Do government websites have enough public information?
The present government's aspiration of advancing the use of information technology and ensuring greater access to information is well known. These are important goals as the empowering value of information is well recognised and similarly, the use of information technology may create opportunities and help to reduce the gap between the people living in the urban and rural areas. Promoting the use of information technology is dependent on the availability of resources, but achieving the other objective, i.e. greater access to public information, is much less resource-dependent. At the least, mobilisation of governmental resources can make some progress in this regard. The government has made some strides in this regard and surely more public information is now available than in the past; but more can and needs to be achieved.
A common problem with some of the pieces of public information appearing on the various websites is that often these are presented in such a partial format that outsiders would hardly be able to make any reasoned analysis of them. They typically contain the achievements of a public body in such a fragmented way that third parties would be able to extract very little from them. Let us take the example of the various pieces of public information made accessible on the website of the Ministry of Land (http://www.minland.gov.bd/). It contains various types of information on the success of the ministry in the last few years, allocation of business among the various departments of the ministry, yearly lease value of land for tea gardens, settlement of agricultural khas land (land owned by government recorded in the name of Collectors), land acquisition and requisition laws, jolmohal (water bodies under the control of the government), and Information Publication Policy, 2015 etc.
However, upon closer scrutiny, the limited value of the above pieces of information made available would be easily evident. The information on land acquisition and requisition laws is nothing more than background information on the laws and tells us nothing regarding the actual quantity of land acquisitioned or requisitioned, or to what extent they have actually been used for the purpose for which they may have been acquisitioned or requisitioned. The information on the lease of tea gardens is only limited to the mentioning of the annual lease value of tea gardens and says nothing about the revenue earned from the land leased. The information on jolmohals is only limited to the district-wise number of jolmohals and the land area covered by them. Even the Annual Report 2014-2015 of the ministry, though containing some information on the ministry's various projects, does not shed much light on the missing pieces of information highlighted here.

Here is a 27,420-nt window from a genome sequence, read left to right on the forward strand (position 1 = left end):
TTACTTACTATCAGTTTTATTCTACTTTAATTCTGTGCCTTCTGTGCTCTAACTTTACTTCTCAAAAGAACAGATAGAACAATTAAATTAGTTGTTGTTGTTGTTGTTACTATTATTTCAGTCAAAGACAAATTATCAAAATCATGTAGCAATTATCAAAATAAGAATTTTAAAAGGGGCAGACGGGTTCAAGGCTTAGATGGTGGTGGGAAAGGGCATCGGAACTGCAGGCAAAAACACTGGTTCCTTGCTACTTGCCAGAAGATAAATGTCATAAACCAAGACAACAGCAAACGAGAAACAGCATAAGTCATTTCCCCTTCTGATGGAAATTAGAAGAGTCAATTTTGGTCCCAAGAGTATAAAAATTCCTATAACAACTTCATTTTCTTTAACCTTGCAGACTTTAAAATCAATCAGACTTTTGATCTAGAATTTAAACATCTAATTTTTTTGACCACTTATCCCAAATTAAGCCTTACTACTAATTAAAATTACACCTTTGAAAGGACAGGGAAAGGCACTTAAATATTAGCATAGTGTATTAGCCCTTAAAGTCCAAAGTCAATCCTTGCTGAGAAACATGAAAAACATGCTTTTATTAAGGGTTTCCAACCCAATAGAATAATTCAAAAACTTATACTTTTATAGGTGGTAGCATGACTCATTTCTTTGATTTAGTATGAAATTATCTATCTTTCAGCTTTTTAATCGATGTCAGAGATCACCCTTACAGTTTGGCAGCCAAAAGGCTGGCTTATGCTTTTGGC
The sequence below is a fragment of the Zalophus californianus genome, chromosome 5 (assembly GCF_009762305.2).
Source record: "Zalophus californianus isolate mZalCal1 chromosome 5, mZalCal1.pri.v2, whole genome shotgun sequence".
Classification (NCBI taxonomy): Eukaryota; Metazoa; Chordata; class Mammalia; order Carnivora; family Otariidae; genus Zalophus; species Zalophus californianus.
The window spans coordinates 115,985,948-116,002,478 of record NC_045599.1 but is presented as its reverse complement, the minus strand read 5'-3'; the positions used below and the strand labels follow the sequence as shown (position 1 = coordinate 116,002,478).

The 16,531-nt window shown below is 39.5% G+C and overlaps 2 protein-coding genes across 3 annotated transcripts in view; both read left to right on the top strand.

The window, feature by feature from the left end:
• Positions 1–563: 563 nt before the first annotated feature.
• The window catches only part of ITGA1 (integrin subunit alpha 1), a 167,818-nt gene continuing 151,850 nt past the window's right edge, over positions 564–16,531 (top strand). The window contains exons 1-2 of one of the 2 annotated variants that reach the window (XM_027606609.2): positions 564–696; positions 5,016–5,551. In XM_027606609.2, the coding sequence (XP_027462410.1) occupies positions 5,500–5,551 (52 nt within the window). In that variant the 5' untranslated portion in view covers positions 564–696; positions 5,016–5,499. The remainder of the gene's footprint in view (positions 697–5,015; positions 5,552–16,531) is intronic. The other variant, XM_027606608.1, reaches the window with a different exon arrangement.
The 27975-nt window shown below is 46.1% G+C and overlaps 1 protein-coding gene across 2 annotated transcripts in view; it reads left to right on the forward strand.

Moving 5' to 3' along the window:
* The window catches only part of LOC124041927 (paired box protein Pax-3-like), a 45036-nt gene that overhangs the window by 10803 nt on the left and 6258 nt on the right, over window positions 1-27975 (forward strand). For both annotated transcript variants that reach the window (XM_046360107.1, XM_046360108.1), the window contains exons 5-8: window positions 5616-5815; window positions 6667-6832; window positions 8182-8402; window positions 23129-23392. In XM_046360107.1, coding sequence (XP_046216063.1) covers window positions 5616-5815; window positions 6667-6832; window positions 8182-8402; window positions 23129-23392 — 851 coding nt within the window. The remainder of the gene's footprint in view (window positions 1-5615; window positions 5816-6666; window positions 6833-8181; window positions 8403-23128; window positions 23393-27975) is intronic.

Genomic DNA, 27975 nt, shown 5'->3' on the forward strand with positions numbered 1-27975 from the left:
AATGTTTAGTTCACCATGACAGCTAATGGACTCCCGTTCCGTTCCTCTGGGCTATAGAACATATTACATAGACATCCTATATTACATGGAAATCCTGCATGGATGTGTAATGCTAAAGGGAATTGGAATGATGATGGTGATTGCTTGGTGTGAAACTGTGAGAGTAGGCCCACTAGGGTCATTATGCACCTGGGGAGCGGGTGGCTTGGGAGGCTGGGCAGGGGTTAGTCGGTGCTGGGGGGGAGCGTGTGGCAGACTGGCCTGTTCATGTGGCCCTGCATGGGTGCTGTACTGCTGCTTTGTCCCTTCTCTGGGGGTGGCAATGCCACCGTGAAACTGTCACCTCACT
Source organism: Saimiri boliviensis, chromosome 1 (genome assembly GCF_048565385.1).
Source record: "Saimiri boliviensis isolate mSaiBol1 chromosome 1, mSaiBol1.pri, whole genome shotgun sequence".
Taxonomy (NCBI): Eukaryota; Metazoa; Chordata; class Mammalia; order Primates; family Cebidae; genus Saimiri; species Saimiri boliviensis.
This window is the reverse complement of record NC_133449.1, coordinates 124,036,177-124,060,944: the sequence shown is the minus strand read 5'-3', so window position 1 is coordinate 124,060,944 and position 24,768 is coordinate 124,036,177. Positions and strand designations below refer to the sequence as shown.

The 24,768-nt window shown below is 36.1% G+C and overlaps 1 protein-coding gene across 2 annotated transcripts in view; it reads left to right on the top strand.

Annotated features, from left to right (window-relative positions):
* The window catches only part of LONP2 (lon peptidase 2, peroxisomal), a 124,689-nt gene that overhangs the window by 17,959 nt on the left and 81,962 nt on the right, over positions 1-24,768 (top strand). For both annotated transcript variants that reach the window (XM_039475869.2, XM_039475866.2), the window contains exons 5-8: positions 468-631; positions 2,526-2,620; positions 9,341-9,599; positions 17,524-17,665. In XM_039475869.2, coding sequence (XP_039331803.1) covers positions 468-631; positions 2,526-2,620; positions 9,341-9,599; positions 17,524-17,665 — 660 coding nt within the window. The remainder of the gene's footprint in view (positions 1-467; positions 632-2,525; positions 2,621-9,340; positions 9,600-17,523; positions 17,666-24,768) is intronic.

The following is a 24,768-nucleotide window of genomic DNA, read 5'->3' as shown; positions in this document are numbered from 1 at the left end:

Understandably, many of such missing pieces of information may not have been made public because they may not be available to the Ministry of Land itself. However, since under various laws, by-laws, and policies, land administrators are already required to report to their higher officials about their activities, it is perhaps possible if there is the willingness for opening these pieces of information to greater public scrutiny that can be achieved without much further expenditure. The purpose here is not to single out the Ministry of Land in this regard; the state of affairs in other ministries or departments may not be much different.
One can argue that since the promulgation of the Right to Information Act, 2009, interested analysts or members of the public can obtain desired information by utilising relevant provisions of this law. Indeed, to some extent, some investigative journalists and members of the public are already using this law to get the information which are of interest to them. However, despite that avenue being available, it has its limitations. First and foremost, it will take time and effort to access the necessary information. It is also possible that based on these requests, being addressed to specific office bearers, the information that is obtained would be limited to what is available to that particular office and may have limited use.
Of course, it may be wrong to assume that all public information contained in the websites of government ministries and departments are made available for public scrutiny. Some may be made available only for extolling the accomplishments of the respective departments, or simply for providing the public with some information on the activities of the government. Having said that, partial reporting would actually create only a mirage of transparency, missing the opportunity of achieving the full potential of the information which is made available to the public. Unless there are unavoidable reasons justifying partial secrecy, the information made available to the public should be as complete as possible, particularly when such information is already available to the public officers of the respective public bodies. Nothing less than a strong commitment to greater transparency can make them available to the public.
The writer is an Associate Professor at School of Law, BRAC University.